The Dali dream sequence was shot originally to run twenty minutes, but ended as only two. Alfred Hitchcock originally wanted Josef von Sternberg to shoot it, but it was ultimately directed by William Cameron Menzies.
The dream sequence was produced by "Poverty Row" studio Monogram Studios. Its initial efforts kept getting rejected by producer David O. Selznick, until he hired production designer William Cameron Menzies to oversee the production. Alfred Hitchcock was barely involved.
Producer David O. Selznick originally wanted Joseph Cotten, Dorothy McGuire, and Paul Lukas in the roles ultimately played by Gregory Peck, Ingrid Bergman, and Leo G. Carroll. He also briefly toyed with the idea of bringing Greta Garbo out of retirement to play the role of Dr. Constance Petersen.
The Shakespeare quotation at the start of this movie is an abbreviated version of something that Cassius said to Brutus in Act 1 Scene 2 of "Julius Caesar". The full quotation is "The fault, dear Brutus, is not in our stars, but in ourselves, that we are underlings."
Producer David O. Selznick wanted Miklós Rózsa to swell the orchestra from fourteen violins to twenty-eight, as he had liked the effect that that had brought when Franz Waxman did it while scoring Rebecca (1940). In addition, Selznick was dissatisfied with Rozsa's musical cue for the skiing sequence, and replaced it with one from Waxman's score for Suspicion (1941).
Alfred Hitchcock's first choice for the role of John Ballantyne was Cary Grant. His second choice was Joseph Cotten.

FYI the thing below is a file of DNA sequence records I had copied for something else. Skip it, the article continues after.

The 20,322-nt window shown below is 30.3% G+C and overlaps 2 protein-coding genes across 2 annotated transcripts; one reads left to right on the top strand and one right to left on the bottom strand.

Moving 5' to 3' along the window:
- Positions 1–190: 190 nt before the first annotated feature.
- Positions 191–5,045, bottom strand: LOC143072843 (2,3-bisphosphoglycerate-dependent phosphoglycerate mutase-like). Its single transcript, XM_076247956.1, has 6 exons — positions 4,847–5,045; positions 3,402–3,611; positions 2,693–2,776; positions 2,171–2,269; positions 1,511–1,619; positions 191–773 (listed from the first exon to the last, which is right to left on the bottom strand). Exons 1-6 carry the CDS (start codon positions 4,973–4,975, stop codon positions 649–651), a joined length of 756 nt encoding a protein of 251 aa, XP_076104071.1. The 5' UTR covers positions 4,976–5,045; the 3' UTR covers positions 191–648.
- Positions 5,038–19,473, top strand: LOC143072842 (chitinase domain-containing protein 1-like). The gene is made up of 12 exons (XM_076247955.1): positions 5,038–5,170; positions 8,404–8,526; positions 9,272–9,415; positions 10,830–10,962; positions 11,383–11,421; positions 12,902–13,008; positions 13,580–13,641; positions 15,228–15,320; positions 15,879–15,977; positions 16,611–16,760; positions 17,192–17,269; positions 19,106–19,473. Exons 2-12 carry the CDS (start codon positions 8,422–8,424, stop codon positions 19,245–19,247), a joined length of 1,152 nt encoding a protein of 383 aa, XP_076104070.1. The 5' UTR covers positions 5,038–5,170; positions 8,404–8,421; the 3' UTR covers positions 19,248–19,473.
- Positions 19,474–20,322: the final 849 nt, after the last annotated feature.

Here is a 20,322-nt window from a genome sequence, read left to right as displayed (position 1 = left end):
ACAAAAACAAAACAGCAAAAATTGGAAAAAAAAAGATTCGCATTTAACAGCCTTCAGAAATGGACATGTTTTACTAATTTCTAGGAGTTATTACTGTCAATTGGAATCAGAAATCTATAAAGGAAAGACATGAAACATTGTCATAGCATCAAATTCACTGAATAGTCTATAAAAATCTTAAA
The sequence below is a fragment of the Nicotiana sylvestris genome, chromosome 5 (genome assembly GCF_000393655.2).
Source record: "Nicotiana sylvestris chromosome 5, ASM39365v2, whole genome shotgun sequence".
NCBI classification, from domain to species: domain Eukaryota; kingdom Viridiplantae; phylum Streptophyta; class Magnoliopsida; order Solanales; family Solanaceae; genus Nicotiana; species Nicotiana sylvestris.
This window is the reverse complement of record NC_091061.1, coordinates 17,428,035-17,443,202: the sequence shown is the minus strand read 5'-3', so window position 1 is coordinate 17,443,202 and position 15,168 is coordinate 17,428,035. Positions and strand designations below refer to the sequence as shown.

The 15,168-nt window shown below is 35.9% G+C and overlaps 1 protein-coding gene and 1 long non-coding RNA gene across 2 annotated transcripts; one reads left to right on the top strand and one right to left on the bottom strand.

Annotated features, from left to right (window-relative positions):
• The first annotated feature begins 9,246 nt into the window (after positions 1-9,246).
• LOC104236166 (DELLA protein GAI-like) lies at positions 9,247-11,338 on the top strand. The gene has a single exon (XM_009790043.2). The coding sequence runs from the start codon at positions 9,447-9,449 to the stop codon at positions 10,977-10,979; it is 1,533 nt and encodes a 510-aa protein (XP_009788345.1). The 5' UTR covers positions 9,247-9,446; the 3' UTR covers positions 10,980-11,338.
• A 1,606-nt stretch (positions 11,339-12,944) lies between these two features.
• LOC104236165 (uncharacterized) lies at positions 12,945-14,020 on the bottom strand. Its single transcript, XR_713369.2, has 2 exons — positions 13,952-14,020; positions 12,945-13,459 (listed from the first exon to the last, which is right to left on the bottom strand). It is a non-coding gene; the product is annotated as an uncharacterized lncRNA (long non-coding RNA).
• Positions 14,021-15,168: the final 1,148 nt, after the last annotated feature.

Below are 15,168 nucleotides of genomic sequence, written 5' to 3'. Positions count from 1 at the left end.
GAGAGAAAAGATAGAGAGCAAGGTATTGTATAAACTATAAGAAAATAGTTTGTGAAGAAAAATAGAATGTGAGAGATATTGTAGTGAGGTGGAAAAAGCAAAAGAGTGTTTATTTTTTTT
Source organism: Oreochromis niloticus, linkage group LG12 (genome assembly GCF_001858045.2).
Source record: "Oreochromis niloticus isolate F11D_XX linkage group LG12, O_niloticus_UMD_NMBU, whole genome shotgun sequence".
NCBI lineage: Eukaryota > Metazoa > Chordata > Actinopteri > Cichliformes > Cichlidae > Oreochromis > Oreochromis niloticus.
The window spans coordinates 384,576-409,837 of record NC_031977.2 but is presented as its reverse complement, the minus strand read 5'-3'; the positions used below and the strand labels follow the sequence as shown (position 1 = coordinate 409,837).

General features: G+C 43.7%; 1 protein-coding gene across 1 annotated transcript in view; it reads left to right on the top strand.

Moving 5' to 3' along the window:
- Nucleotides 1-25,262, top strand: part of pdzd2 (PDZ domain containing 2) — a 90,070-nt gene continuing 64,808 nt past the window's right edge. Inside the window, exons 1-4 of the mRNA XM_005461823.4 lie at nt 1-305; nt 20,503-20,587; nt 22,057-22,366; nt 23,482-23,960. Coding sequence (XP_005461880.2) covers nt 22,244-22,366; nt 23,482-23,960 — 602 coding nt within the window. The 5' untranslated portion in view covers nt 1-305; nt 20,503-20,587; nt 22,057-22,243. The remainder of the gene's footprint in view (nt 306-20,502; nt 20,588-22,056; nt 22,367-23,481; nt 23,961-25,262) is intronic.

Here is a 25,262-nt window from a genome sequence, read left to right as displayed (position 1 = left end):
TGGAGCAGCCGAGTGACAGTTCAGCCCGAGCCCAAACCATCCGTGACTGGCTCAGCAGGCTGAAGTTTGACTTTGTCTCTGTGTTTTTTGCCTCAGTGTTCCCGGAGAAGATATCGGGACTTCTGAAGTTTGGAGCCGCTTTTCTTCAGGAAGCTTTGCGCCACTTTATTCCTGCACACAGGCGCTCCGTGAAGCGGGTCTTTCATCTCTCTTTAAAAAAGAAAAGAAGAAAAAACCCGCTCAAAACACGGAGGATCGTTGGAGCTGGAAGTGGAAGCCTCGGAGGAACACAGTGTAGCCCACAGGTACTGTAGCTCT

Alfred Hitchcock persuaded producer David O. Selznick to buy the rights to the novel for $40,000.
In a few scenes it can slightly been see that Gregory Peck is quietly moving his lips while Ingrid Bergman is delivering her lines, just before his lines. (looks like he reciting her lines, something young actors do from pressure or when they dont want to forget when they're own lines)
The only Best Picture Oscar nominee that year to be also nominated for Best Special Effects.
The then relatively obscure Ruth Roman sought a role in the film. Roman played the female lead in Alfred Hitchcock's later film Strangers on a Train (1951).
James Flavin is in studio records and casting call lists for this movie, but he did not appear, or was not identifiable.
Michael Chekhov was the only Best Actor in a Supporting Role Oscar nominee that year that was from a Best Picture nominated movie.
Alfred Hitchcock directed a one hour radio version starring Joseph Cotton and Mercedes McCambridge in the principal roles, NBC's Director's Playhouse, 1/25/51.
The only Best Picture Oscar nominee that year not to be nominated in either of the lead acting categories.
Included among the "1,001 Movies You Must See Before You Die," edited by Steven Schneider.
Included among the American Film Institute's 2001 list of 400 movies nominated for the top 100 Most Heart-Pounding American Movies.
Opening credits: The events and characters depicted in this photoplay are fictitious. Any similarity to actual persons, living or dead, is purely coincidental.
Servants cutting right through the eyes painted on the drapes in the dream sequence is the reference to slitting the eye with the razor in the notoriously famous scene from Un Chien Andalou (1929). Notably, the dream sequence was based on designs by Salvador Dalí who was also the screenwriter of "Un Chien Andalou" and came up with the idea for the notorious scene after the director Luis Buñuel told him about this dream.